23 January 2002
Readers of Byron in the nineteenth century complained that reading his poems was too difficult. Now, a team of arts and science researchers at the University of Dundee is combining their expertise to determine why and how these readers found Byron's poetry difficult and whether readers today have the same complaints about his style.
Dr Andrew Roberts and Dr Jane Stabler of the English department and Dr Martin Fischer of the psychology department have just secured maximum funding of over £50,000 from the new innovations scheme for experimental research to conduct interdisciplinary research into how we read poetry.
The team will be using the new eye tracker machine in the psychology department to watch how the reader's eyes move anticipate or recall rhyming words, and the effect of line breaks and how the poem is laid out on the page in both romantic and contemporary poetry. Combining experimental psychology and literary critical methods in this way will allow the team to draw conclusions on the difficulties of poetry reading and what obstacles people encounter when reading a poem.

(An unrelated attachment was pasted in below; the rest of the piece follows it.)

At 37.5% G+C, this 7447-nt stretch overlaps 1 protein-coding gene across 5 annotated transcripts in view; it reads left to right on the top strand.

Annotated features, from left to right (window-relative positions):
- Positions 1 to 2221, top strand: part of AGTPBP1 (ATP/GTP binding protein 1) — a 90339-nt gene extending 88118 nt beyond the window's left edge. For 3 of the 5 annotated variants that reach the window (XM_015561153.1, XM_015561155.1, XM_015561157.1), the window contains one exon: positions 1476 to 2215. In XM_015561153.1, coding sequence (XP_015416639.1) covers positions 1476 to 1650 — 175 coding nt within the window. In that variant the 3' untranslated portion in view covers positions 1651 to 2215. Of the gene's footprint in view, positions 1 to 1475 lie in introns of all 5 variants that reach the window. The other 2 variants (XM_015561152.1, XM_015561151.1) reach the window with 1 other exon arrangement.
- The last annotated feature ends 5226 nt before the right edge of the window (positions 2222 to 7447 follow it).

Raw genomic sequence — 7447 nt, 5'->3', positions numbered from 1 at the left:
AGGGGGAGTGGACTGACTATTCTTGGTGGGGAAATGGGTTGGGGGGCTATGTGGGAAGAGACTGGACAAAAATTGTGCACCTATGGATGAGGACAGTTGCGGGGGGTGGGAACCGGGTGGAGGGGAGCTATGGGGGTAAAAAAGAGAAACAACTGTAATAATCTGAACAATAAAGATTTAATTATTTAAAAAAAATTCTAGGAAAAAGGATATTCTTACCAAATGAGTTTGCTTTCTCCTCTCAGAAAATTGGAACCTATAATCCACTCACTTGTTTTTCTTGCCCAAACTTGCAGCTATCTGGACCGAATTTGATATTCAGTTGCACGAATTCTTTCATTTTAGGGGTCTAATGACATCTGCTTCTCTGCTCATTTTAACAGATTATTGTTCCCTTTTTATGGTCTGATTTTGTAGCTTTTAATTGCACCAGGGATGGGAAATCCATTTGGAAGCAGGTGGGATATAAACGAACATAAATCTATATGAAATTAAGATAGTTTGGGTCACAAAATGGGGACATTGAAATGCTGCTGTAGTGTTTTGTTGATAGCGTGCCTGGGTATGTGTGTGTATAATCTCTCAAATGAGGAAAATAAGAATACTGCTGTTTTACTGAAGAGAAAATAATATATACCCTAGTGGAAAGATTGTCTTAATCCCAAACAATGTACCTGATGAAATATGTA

Using documented historical reactions to Byron's and other romantic poetry, the researchers will compare the aesthetic responses of Byron's contemporaries to poetry readers today. In the time gap of two centuries, do people still read in the same way? Can we be taught to read poetry or is the way we read intuitive and different for every individual?
The researchers are hoping to reach a greater understanding of how poetry is read. One of the questions they hope to answer is why many students find poetry less appealing than song lyrics which are easily remembered and recited but use the same structures and rhymes as poetry./ENDS
Contact Dr Andrew Michael Roberts 01382 344766
Dr Jane Stabler 01382 344978
Dr Martin Fischer 01382 344612